Later he recalled that it was as if he could
no longer add more frames to a movie-like reel in his mind. To
surmount this problem, he decided to create new thought-forms from a
world beyond the day-to-day life he knew.
Of these he later wrote:
I saw new scenes. These were at
first blurred and indistinct and would flit away when I tried to
concentrate my attention upon them. They gained strength and
distinctness and finally assumed the concreteness of real
things. I soon discovered that my best comfort was attained if I
simply went on in my vision further and further, getting new
impressions all the time, and so I began to travel; of course,
in my mind.
Every night, and sometimes during the day, when
alone, I would start on my journeys, see new places, cities and
countries, live there, meet people and make friendships and
acquaintances and, however unbelievable, it is a fact that they
were just as dear to me as those in actual life, and not a bit
less intense in their manifestations.
When at age seventeen Tesla first turned
to invention, he realized that his childhood ability to visualize
objects in three dimensions, once a curse, had become a precious
gift, allowing him to materialize mentally the design of any machine
he wished to create, to take it apart and put it back together, or
simply to observe it in action.
When he built real-life machines to
the specifications of his own imagining, they operated exactly as he
The acute sensitivity which allowed
Tesla to convert his mental constructs to hardware was not
unaccompanied by a host of bothersome impressions, known to few
other mortals. In a biographical sketch written in 1919, he
described his violent aversion to women’s earrings and his obsessive
fascination for crystals and plain surfaces, his revulsion at
touching the hair of another person, the fever simply looking at a
peach would arouse, and the nausea brought on by merely glancing at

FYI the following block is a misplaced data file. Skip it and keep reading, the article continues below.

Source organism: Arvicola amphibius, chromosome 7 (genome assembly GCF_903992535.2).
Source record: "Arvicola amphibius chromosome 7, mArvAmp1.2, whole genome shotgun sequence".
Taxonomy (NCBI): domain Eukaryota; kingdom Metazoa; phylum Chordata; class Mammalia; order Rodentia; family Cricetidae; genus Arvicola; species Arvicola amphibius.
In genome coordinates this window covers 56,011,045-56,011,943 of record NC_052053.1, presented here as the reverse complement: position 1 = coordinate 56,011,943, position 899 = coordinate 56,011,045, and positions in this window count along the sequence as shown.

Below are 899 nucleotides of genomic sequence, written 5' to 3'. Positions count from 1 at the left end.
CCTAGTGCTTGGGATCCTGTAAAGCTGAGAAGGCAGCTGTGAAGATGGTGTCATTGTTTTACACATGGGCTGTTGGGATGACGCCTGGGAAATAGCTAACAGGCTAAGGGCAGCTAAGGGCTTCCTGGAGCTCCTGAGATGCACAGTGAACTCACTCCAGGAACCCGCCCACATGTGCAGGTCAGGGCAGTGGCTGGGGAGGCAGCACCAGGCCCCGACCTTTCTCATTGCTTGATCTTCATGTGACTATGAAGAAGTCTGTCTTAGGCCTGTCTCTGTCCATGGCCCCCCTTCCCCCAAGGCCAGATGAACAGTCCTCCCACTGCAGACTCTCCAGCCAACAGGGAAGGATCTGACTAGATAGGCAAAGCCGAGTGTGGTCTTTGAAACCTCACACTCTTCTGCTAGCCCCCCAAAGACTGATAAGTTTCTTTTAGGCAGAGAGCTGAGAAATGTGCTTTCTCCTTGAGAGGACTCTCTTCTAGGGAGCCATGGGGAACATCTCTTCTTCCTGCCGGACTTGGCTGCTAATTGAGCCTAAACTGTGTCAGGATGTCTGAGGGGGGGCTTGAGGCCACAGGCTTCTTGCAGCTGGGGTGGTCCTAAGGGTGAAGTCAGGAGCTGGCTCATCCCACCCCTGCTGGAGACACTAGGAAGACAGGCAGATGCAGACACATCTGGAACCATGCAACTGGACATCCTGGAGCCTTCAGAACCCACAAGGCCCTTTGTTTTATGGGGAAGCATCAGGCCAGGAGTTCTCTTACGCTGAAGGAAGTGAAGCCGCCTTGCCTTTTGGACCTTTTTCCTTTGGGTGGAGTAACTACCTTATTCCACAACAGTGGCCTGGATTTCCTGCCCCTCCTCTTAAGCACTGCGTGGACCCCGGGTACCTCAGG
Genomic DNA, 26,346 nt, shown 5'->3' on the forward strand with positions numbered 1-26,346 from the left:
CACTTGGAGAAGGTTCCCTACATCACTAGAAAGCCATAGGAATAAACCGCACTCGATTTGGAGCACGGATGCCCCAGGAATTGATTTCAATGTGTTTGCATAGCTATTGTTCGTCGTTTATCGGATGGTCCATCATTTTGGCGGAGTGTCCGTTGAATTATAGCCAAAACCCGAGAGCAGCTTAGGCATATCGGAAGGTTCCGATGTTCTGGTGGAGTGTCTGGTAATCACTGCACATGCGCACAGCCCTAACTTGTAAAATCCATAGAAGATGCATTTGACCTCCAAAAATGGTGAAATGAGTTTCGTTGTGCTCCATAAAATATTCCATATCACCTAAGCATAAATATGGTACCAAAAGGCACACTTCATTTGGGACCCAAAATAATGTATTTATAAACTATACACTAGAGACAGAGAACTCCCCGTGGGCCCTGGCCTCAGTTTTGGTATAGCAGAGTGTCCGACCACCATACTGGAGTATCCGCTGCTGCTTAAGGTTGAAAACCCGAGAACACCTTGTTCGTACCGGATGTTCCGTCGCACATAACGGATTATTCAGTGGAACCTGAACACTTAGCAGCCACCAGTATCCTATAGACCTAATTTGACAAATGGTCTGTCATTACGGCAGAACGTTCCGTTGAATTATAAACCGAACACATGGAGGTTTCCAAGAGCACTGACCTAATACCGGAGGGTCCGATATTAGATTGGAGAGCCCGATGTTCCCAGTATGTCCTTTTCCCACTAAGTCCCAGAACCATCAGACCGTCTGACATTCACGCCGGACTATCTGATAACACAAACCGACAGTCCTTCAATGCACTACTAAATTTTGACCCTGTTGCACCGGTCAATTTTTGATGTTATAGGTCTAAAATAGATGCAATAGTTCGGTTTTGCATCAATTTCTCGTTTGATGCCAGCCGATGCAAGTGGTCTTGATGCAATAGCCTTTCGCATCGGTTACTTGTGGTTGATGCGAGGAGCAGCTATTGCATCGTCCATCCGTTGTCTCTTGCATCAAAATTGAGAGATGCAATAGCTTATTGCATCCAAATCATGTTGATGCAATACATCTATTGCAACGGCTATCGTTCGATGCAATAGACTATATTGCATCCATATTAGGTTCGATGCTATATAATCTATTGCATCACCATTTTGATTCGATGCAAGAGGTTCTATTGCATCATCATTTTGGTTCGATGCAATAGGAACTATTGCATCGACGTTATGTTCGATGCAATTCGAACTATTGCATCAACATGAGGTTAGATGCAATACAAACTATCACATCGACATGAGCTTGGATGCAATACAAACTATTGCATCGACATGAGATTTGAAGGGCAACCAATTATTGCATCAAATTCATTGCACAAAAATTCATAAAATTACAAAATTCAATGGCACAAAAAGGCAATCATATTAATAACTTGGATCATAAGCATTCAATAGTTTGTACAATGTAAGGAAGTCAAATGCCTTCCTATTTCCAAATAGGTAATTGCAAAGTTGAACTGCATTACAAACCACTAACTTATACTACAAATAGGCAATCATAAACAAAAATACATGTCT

small squares of paper floating in a liquid. Evil spirits, ghosts,
and ogres filled him with unremitting dread.
It was not until Tesla read, in Serbian translation, a remarkable
novel, Aoafi, by the Hungarian writer Josika that he
was given a clue about how to control the random unearthly forces
coursing through him. The novelist’s observations introduced him to
an ingredient of the human psyche the existence and force of which
he had not yet suspected: will-power. Extrapolating from hints in
the text, he began to practice inner control his resolution to
separate his intent from the clutch of habit at first would fade all
too easily, but after doggedly pursuing his effort over several
years, he was able to reach a state in which will became identical
He had so perfected this ability in
later life that he could control his body as adroitly as any circus
acrobat. At fifty-nine, while walking from his New York laboratory to
his residence, he suddenly slipped on the ice and saw his legs go
out from under him. As this was happening his mind, calmly observing
his predicament, sent instant messages to his muscles.
He twisted his body in midair and was
seen by stunned passersby to land on the sidewalk in a handstand.
The extraordinary exercise of will-power was not always at Tesla’s
command; it was especially lacking during times of illness. As chief
engineer at the first telephone exchange in Budapest in 1881, he
worked himself around the clock to a nervous breakdown, at which
point he was again visited by sensations only detectable to an